According to new surveys of overseas grain buyers who attended the Export Exchange this fall, the conference hosted by the U.S. Grains Council (USGC) and the Renewable Fuels Assn. (RFA) is already paying dividends – to the tune of nearly a half-billion dollars’ worth of grain and ethanol co-product sales.
After the conference, buyers and end users were asked if they made purchase agreements with sellers and how much volume was purchased. In total, attendees reported sales of approximately 2.6 million metric tons of grains and co-products worth $460 million traded either at the conference or immediately before or after it.
The top grain traded during the two-day conference was corn, with 924,500 mt collectively exchanged, followed by dried distillers grains with solubles (DDGS), with 875,000 mt exchanged. This means buyers at the conference struck deals to purchase an amount of DDGS equivalent to roughly 8% of last year’s total U.S. DDGS exports.
Export Exchange 2016 offered attendees a unique opportunity to meet and build relationships with domestic suppliers of corn, DDGS, sorghum, barley and other commodities. More than 200 international buyers and end users of coarse grains and co-products from more than 35 countries were in Detroit, Mich., for the Oct. 24-26 conference and for related tours of U.S. farms, ethanol plants and export infrastructure as part of USGC trade teams.
“Trade is absolutely critical to U.S. farmers right now, and these sales show that buyers attending Export Exchange 2016 took the buying opportunities very seriously,” said Tom Sleight, USGC president and chief executive officer. “Putting buyers and sellers together (and) building and sustaining relationships with our top global grain buyers have been hallmarks of council activities worldwide. We are thrilled to see how much actual trade was done at the show and in association with it.”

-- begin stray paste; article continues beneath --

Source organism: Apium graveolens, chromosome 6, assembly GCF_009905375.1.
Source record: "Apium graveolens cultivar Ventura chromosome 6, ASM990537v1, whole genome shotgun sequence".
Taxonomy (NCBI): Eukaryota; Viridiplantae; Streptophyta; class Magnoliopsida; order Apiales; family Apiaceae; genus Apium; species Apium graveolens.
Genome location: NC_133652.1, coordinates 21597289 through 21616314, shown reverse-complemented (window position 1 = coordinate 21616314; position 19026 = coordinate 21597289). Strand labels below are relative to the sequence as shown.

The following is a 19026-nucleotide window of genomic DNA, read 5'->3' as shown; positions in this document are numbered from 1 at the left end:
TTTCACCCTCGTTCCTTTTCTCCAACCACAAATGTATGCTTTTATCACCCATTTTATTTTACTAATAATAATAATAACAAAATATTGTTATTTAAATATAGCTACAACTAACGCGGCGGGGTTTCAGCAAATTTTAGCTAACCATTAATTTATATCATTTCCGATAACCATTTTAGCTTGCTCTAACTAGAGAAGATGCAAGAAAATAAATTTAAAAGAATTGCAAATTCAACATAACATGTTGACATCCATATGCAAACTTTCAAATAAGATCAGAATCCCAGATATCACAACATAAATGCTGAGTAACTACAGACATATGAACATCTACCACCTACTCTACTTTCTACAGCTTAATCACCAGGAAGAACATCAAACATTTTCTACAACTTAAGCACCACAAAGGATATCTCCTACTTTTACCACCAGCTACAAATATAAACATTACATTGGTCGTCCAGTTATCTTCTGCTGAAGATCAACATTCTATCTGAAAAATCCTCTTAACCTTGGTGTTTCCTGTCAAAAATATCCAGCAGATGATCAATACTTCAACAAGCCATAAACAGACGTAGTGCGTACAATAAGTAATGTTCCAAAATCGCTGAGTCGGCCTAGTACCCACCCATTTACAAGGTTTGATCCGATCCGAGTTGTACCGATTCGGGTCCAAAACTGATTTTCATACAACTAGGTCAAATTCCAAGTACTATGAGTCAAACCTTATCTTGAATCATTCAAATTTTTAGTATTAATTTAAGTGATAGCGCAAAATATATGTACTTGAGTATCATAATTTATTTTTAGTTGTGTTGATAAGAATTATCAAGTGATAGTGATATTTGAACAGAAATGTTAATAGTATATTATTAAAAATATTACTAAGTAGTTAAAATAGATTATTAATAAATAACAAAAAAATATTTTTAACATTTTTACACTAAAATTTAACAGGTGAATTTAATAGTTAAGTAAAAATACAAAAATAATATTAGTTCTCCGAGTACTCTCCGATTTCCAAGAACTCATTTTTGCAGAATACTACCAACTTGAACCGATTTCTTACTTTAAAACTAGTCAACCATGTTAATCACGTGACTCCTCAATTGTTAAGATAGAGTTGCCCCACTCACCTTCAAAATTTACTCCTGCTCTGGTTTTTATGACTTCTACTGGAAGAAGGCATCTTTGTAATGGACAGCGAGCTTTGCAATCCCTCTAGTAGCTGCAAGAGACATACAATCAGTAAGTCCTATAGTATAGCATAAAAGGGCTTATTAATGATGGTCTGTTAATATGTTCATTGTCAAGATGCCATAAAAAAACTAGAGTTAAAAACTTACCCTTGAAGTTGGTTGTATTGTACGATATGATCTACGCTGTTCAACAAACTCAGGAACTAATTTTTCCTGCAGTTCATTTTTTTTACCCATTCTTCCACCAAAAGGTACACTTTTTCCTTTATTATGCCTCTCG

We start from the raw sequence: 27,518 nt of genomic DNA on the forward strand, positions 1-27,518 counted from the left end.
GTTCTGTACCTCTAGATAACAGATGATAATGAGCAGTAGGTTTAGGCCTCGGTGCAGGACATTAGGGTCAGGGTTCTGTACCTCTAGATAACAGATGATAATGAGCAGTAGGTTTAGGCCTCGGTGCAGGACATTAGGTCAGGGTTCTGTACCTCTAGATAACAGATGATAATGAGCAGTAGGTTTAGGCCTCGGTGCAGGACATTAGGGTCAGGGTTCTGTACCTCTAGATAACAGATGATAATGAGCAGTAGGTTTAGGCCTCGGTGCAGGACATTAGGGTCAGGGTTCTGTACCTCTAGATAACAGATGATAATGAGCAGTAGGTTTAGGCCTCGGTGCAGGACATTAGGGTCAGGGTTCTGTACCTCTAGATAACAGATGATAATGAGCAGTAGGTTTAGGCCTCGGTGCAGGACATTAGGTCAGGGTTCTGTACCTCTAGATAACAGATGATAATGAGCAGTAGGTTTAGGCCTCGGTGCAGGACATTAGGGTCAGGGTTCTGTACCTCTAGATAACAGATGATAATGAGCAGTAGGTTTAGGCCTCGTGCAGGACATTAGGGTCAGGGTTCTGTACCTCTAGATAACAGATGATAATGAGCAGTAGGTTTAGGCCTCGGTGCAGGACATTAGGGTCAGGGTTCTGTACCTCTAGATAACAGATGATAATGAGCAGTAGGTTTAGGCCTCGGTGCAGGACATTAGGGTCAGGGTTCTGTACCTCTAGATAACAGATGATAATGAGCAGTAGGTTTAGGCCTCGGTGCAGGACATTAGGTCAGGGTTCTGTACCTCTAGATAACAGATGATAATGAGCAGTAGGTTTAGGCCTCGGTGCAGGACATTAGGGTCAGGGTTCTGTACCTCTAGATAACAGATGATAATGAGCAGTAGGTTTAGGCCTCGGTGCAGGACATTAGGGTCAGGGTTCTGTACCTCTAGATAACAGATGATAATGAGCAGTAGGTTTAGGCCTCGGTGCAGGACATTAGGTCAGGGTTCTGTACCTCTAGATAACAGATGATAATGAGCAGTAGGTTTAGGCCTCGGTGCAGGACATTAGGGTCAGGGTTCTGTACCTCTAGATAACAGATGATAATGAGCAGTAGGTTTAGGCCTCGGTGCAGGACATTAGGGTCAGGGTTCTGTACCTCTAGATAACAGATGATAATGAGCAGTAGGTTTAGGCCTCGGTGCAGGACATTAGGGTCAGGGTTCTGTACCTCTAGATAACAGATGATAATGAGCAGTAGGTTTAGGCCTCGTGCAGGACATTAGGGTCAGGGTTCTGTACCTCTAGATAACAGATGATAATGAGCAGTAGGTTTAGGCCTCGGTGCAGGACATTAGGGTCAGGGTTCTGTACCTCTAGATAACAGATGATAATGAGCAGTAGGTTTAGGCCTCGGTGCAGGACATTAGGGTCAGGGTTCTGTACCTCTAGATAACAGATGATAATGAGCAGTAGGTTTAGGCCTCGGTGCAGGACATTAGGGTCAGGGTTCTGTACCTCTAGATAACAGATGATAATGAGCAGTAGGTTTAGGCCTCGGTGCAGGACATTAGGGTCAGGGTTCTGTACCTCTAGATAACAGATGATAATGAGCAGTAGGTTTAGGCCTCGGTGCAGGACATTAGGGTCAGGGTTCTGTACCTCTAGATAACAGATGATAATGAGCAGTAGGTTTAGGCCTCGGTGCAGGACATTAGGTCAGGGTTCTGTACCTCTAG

RFA president and CEO Bob Dinneen said the conference and tremendous sales figures show how much of an appetite there is globally for U.S.-produced feed grains and co-products. “It’s no surprise that the top two commodities traded during the conference were corn and DDGS, a co-product of U.S. ethanol production. With a record corn supply anticipated for the 2016-17 marketing year, exports will continue to be essential as we move forward in a global market.”
Other grains traded at the Export Exchange included 25,200 mt of corn gluten, 428, 000 mt of sorghum and 5,000 mt of barley.
The Export Exchange conference, held every two years, provides a forum for continued relationship building among trading partners.